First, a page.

- March 23, 2011
A high-stakes plan worth at least $20 million is in the works to save the hotel connected to the Colony Beach & Tennis Resort, a landmark tourist destination on Longboat Key.
The operating entity behind the 237-room hotel filed for Chapter 11 bankruptcy in October. That entity, Resorts Management Inc., had $4.405 million in liabilities and $472,500 in assets, according to documents filed in U.S. Bankruptcy Court in Tampa late last month.
The company's largest secured creditor is Bank of America, which is owed $3.742 million. The company also owes about $1 million to a list of 20 unsecured creditors.
The chairman and owner of the Colony, Dr. Murray “Murf” Klauber, hopes to emerge from bankruptcy later this year, according to the court filings. Klauber and his family are also the majority owners of Resorts Management.
Klauber's reorganization plan requires two delicate undertakings. First, he must sell 70% of his equity interest in Resorts Management. The buyer of that stake would control the resort and all onsite business activities.
The money from that sale would go toward the second endeavor — a $20 million renovation project of the Colony, which has been recognized worldwide for its tennis facilities. The other funds for the renovations could come from limited partner contributions and a loan or an investment made by Klauber, according to court records.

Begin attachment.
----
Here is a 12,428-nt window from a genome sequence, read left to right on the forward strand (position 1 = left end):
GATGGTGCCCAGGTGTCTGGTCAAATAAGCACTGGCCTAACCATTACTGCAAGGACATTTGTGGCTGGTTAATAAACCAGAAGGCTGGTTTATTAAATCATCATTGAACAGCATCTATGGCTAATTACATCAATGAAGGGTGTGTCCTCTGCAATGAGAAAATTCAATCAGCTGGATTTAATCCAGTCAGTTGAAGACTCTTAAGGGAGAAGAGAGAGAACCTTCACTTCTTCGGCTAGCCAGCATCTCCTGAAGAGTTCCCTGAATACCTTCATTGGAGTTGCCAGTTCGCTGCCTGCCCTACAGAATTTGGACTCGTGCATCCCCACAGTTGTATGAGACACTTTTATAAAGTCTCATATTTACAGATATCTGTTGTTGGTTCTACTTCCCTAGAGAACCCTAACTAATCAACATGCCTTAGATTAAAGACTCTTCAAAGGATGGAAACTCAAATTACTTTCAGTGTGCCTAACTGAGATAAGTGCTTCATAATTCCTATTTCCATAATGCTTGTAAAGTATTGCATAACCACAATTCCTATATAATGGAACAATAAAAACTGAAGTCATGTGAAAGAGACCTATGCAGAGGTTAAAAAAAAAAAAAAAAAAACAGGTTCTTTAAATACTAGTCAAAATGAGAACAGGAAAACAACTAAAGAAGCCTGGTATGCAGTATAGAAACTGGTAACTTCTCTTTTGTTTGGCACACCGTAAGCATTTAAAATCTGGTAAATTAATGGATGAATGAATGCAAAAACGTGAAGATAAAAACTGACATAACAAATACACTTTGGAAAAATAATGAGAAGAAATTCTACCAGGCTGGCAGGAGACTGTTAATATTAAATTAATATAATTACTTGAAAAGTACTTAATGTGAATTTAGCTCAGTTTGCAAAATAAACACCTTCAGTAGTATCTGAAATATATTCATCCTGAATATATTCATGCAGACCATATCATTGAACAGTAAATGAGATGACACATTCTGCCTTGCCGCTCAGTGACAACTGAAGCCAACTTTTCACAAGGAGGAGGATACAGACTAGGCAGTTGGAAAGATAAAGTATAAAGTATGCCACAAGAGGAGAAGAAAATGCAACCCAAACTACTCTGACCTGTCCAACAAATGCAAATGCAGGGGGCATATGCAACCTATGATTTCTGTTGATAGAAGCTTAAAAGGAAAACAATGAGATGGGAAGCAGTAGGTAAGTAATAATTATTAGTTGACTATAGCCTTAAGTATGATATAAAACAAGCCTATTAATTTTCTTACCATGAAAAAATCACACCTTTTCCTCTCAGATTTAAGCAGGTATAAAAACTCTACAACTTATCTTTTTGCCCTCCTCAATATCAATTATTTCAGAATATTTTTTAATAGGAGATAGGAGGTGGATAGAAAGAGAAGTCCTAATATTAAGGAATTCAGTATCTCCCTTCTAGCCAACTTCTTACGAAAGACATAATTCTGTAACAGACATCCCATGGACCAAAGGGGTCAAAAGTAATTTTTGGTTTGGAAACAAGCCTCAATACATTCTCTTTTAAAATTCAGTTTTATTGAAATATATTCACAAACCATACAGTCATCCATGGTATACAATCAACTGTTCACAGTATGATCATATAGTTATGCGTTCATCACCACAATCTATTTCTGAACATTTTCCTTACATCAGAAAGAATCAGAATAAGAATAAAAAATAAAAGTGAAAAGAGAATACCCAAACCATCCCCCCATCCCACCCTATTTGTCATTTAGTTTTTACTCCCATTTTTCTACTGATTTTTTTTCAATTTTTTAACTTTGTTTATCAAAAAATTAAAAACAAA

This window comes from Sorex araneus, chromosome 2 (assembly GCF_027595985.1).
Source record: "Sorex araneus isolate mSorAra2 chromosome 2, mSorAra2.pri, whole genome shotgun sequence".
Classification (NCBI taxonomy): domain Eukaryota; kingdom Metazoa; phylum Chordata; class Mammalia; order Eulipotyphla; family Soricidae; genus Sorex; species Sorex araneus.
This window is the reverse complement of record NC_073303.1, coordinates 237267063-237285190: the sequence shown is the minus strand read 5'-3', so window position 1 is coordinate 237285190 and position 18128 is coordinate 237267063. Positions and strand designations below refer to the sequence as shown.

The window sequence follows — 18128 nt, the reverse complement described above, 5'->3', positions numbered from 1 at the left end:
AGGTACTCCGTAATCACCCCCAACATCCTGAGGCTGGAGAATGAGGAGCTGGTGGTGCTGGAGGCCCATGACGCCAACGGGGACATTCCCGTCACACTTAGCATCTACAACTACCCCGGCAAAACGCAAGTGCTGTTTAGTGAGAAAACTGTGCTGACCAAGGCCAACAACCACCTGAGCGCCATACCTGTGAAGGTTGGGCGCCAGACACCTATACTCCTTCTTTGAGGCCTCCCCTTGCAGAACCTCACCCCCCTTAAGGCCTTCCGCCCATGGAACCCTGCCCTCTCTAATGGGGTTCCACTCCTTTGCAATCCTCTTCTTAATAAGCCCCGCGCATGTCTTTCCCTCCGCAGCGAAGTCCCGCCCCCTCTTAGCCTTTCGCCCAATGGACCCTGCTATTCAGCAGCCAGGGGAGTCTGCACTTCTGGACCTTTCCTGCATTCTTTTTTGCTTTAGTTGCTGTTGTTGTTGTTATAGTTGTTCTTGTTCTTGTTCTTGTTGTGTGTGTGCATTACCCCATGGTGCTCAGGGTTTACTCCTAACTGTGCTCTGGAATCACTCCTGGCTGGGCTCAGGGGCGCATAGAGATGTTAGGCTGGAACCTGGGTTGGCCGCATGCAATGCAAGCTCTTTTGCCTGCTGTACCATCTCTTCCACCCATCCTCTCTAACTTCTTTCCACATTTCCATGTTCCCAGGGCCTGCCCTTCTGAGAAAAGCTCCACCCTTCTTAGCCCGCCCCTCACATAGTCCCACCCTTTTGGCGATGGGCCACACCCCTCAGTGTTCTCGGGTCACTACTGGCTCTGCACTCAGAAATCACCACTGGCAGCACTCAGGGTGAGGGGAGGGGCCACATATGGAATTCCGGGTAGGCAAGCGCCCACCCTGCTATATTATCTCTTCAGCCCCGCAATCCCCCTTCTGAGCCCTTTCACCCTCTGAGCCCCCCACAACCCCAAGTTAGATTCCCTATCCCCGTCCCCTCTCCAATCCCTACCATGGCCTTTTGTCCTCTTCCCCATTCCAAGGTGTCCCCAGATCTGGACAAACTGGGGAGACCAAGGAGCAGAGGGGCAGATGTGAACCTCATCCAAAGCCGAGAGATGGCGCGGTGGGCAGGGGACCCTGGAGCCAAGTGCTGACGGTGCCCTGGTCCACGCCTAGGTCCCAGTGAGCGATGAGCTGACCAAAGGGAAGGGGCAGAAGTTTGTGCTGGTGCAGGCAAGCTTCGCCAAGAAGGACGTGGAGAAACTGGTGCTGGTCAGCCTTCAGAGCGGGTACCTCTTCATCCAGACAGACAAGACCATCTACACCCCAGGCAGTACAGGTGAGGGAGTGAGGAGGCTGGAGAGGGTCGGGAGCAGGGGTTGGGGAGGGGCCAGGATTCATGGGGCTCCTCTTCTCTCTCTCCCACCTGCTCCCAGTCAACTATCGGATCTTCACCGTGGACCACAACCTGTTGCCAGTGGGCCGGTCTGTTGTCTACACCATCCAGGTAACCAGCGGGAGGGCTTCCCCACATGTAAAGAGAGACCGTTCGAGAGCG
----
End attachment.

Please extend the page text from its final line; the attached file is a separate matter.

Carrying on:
The renovation plan would be going on in conjunction with Klauber's other goal: To pay back the $3.742 million to Bank of America within a year of the bankruptcy court approval of the proposed reorganization plan.
The other debts, both secured and unsecured, would be paid back over five years. The unsecured claims are made up mostly of customer deposits on rooms and employees for paid time off, the reorganization plan states.
The bankruptcy filing was the result of a three-year battle between Resorts Management and individual Colony unit owners over the payments of repairs to the property.
A bankruptcy court judge could rule on the reorganization plan by March. Katie Moulton, the president and general manager of the Colony, declined to comment on specifics of the plan, pending approval from the court.
But Moulton told The Longboat Observer, sister paper of the Review, that she remains hopeful the reorganization process can be resolved out of court.